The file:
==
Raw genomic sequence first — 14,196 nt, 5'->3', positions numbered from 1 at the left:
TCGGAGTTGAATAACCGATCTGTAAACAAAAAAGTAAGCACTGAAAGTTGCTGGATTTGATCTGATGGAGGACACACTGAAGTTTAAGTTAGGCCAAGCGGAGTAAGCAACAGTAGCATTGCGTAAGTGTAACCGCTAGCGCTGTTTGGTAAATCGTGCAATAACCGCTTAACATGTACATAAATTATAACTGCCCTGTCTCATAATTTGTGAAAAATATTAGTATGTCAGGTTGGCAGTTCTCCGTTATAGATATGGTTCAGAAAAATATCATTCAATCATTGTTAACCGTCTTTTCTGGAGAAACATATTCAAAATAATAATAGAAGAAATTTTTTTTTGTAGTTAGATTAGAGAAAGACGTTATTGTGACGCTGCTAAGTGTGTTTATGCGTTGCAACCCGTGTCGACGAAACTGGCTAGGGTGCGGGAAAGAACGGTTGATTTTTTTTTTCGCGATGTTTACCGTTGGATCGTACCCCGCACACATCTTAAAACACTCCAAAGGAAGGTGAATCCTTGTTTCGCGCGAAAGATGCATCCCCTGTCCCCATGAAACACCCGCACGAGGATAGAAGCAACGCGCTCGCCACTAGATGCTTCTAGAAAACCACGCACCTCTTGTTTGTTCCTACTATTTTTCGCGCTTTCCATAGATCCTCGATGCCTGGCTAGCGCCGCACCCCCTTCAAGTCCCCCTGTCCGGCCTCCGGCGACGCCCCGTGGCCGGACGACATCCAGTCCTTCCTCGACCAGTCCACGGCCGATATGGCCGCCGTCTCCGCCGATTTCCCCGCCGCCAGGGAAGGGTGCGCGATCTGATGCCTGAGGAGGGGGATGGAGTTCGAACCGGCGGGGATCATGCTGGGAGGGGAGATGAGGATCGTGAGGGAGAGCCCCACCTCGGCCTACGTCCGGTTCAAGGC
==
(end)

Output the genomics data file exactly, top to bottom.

Raw genomic sequence first — 14,196 nt, 5'->3', positions numbered from 1 at the left:
TCGGAGTTGAATAACCGATCTGTAAACAAAAAAGTAAGCACTGAAAGTTGCTGGATTTGATCTGATGGAGGACACACTGAAGTTTAAGTTAGGCCAAGCGGAGTAAGCAACAGTAGCATTGCGTAAGTGTAACCGCTAGCGCTGTTTGGTAAATCGTGCAATAACCGCTTAACATGTACATAAATTATAACTGCCCTGTCTCATAATTTGTGAAAAATATTAGTATGTCAGGTTGGCAGTTCTCCGTTATAGATATGGTTCAGAAAAATATCATTCAATCATTGTTAACCGTCTTTTCTGGAGAAACATATTCAAAATAATAATAGAAGAAATTTTTTTTTGTAGTTAGATTAGAGAAAGACGTTATTGTGACGCTGCTAAGTGTGTTTATGCGTTGCAACCCGTGTCGACGAAACTGGCTAGGGTGCGGGAAAGAACGGTTGATTTTTTTTTTCGCGATGTTTACCGTTGGATCGTACCCCGCACACATCTTAAAACACTCCAAAGGAAGGTGAATCCTTGTTTCGCGCGAAAGATGCATCCCCTGTCCCCATGAAACACCCGCACGAGGATAGAAGCAACGCGCTCGCCACTAGATGCTTCTAGAAAACCACGCACCTCTTGTTTGTTCCTACTATTTTTCGCGCTTTCCATAGATCCTCGATGCCTGGCTAGCGCCGCACCCCCTTCAAGTCCCCCTGTCCGGCCTCCGGCGACGCCCCGTGGCCGGACGACATCCAGTCCTTCCTCGACCAGTCCACGGCCGATATGGCCGCCGTCTCCGCCGATTTCCCCGCCGCCAGGGAAGGGTGCGCGATCTGATGCCTGAGGAGGGGGATGGAGTTCGAACCGGCGGGGATCATGCTGGGAGGGGAGATGAGGATCGTGAGGGAGAGCCCCACCTCGGCCTACGTCCGGTTCAAGGC